The Young-Adult Appeal of Kurt Vonnegut

Kurt Vonnegut Jr. as he smokes a cigarette outside the Michigan State University Student Union, East Lansing, Michigan, April 9, 1992. (Douglas Elbinger/Getty Images)
A new documentary about the Boomer-revered novelist says a lot about the pacifism and idealism of a generation.

NRPLUS MEMBER ARTICLE Y ou discover him when you’re 15 or 16, when you have just realized that all adults are numbskulls and that the solutions to the world’s problems lie in whimsical, simple slogans. Peace is better than war! Love beats hate! Corporations are destroying our souls! Money is evil! We should all be like family! Nobody more expertly harnessed those adolescent impulses than Kurt Vonnegut, the greatest young-adult writer of his time. Vonnegut combined silly sci-fi comedy with even sillier oversimplifications to such meretricious effect that his true peer was not another novelist but Dr. Seuss.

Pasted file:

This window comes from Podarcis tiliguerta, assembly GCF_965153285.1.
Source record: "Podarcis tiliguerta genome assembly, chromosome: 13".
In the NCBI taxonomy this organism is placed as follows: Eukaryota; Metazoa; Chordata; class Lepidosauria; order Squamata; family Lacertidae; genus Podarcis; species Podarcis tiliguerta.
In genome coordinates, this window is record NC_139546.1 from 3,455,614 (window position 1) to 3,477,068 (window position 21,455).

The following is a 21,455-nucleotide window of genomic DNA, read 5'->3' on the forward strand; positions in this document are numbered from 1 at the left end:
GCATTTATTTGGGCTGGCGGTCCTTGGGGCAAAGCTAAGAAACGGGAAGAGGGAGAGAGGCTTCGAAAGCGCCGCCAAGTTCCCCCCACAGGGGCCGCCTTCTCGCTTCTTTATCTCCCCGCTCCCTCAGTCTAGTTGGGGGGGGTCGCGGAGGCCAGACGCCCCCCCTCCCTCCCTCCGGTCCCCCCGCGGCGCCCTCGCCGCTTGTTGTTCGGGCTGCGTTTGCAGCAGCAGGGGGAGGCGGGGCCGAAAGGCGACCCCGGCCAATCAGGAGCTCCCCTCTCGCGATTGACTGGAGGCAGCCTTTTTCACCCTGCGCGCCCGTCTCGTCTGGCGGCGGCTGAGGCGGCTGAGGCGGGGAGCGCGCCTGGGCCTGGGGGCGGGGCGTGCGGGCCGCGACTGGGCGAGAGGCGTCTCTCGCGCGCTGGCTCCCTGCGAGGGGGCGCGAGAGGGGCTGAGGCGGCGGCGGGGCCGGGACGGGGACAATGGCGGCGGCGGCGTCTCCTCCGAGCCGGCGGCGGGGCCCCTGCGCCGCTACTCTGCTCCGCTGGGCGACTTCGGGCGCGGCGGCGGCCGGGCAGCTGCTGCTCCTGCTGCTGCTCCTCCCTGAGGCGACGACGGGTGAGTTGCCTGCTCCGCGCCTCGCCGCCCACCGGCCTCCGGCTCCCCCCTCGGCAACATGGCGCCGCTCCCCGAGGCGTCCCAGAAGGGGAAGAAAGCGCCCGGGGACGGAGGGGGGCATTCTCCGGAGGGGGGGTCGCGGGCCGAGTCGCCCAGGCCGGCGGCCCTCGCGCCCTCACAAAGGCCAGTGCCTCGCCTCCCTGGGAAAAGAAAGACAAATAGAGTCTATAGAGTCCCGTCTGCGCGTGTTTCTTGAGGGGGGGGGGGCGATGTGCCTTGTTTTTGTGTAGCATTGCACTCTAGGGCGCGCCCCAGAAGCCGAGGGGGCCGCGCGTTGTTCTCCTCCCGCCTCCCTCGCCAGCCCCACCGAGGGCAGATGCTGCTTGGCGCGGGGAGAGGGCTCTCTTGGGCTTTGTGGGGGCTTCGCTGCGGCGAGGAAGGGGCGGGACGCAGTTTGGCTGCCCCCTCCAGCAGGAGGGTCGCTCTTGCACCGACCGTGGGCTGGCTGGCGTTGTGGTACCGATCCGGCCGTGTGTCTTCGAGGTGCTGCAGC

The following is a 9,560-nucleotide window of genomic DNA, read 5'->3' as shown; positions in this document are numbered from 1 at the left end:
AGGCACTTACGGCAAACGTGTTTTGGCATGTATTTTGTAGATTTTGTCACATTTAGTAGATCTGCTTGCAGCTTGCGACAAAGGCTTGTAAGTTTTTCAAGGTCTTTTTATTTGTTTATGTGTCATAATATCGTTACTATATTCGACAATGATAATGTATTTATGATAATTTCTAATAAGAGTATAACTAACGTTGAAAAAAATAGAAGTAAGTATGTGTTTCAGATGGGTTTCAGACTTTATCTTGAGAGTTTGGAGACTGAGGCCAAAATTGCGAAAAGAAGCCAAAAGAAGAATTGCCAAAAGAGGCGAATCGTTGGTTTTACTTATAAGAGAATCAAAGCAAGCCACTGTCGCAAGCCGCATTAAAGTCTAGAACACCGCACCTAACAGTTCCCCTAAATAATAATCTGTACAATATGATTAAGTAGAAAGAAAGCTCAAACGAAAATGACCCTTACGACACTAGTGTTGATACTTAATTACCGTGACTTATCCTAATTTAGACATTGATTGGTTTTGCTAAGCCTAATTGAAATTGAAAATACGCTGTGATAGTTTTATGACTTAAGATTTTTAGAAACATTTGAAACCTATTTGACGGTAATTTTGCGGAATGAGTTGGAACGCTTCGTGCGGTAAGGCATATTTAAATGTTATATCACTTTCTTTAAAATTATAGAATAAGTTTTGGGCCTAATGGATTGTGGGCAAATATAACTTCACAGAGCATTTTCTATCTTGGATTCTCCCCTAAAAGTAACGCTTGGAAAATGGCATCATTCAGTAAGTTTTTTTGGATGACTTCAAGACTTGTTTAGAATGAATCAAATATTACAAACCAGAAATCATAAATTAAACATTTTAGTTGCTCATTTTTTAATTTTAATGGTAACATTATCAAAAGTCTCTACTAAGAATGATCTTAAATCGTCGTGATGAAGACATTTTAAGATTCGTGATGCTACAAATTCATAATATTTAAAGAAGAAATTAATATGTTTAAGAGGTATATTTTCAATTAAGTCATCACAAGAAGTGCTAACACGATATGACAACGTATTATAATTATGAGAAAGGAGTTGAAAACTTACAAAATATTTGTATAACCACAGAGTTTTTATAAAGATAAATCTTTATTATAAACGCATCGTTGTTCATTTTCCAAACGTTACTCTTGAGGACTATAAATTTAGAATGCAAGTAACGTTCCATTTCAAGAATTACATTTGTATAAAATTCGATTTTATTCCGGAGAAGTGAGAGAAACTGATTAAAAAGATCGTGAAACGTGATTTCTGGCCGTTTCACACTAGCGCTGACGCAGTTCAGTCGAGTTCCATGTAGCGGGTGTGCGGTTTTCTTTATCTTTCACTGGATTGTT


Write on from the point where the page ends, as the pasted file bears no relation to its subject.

Back in high school, the film and

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